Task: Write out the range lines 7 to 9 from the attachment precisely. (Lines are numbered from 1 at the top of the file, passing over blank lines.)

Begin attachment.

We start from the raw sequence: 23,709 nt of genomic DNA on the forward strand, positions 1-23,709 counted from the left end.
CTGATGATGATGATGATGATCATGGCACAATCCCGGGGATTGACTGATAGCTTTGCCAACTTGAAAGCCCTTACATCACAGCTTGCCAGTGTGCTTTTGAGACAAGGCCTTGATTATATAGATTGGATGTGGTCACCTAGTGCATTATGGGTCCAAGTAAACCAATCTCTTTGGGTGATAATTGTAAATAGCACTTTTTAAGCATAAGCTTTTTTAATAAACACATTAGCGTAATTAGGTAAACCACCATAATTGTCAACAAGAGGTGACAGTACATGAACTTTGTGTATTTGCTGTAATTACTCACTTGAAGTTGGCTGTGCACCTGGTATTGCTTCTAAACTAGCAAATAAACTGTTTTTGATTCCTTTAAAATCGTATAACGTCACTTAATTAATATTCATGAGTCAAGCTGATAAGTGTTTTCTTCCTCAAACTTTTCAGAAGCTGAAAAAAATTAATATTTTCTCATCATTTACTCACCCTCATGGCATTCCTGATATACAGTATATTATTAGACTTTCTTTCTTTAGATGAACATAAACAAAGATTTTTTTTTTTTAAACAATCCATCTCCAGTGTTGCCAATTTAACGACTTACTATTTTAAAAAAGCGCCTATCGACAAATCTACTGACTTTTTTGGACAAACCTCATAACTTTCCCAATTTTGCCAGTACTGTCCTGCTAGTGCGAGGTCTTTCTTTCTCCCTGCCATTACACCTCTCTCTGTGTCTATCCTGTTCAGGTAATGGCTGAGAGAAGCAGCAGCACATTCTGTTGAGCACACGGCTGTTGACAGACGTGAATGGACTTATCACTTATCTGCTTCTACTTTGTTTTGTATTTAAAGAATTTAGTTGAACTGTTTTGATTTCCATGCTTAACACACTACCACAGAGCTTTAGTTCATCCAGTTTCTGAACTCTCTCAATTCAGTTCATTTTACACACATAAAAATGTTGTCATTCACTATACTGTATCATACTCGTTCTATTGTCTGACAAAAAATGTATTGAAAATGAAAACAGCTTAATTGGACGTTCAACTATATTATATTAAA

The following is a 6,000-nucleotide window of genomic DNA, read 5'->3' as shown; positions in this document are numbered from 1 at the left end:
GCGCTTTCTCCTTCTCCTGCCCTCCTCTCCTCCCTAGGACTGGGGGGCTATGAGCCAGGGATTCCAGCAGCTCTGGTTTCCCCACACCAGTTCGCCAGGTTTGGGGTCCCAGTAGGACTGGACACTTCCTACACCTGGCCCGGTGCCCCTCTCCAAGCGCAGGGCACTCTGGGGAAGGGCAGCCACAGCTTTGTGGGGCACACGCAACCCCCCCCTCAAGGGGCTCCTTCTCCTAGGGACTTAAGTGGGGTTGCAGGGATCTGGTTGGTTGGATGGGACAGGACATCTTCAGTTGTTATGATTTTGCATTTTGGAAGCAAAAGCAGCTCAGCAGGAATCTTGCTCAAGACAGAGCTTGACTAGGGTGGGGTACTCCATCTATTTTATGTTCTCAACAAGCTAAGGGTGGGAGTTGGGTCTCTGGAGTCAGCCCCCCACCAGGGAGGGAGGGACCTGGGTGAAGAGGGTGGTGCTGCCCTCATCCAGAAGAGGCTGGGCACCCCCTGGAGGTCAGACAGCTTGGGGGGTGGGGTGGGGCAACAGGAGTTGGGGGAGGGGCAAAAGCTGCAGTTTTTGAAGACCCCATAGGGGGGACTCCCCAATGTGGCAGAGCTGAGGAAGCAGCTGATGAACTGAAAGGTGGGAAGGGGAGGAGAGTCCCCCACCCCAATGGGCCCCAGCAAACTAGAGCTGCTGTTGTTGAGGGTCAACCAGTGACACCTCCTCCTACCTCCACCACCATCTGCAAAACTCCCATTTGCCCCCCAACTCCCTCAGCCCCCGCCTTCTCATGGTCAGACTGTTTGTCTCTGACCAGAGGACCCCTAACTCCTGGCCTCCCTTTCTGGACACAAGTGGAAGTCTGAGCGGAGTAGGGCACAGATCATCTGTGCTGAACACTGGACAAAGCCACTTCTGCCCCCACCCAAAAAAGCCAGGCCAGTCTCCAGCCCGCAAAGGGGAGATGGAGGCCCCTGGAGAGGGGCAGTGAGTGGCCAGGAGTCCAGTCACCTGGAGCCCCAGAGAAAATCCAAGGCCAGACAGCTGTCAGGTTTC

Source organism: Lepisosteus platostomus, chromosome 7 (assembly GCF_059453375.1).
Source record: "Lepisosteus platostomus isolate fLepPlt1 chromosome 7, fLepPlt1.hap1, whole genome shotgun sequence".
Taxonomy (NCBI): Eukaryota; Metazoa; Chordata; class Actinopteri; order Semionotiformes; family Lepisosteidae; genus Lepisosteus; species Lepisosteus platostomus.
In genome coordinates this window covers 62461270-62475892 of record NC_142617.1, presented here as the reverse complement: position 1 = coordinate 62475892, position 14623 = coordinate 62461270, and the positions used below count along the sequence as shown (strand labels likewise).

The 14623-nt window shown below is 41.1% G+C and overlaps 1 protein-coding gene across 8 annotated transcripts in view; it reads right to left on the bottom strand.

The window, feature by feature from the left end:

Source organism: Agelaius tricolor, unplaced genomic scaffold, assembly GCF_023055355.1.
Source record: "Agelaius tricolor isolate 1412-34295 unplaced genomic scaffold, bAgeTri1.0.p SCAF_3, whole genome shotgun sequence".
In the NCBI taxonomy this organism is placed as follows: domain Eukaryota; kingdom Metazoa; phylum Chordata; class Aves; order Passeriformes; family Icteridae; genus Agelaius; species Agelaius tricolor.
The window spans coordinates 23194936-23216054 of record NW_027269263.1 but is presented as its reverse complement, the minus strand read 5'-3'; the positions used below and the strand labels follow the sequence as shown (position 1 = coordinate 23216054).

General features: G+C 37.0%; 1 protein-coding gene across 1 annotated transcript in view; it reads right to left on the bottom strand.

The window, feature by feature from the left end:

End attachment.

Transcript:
Taxonomy (NCBI): Eukaryota; Metazoa; Chordata; class Actinopteri; order Semionotiformes; family Lepisosteidae; genus Lepisosteus; species Lepisosteus platostomus.
In genome coordinates this window covers 62461270-62475892 of record NC_142617.1, presented here as the reverse complement: position 1 = coordinate 62475892, position 14623 = coordinate 62461270, and the positions used below count along the sequence as shown (strand labels likewise).

The 14623-nt window shown below is 41.1% G+C and overlaps 1 protein-coding gene across 8 annotated transcripts in view; it reads right to left on the bottom strand.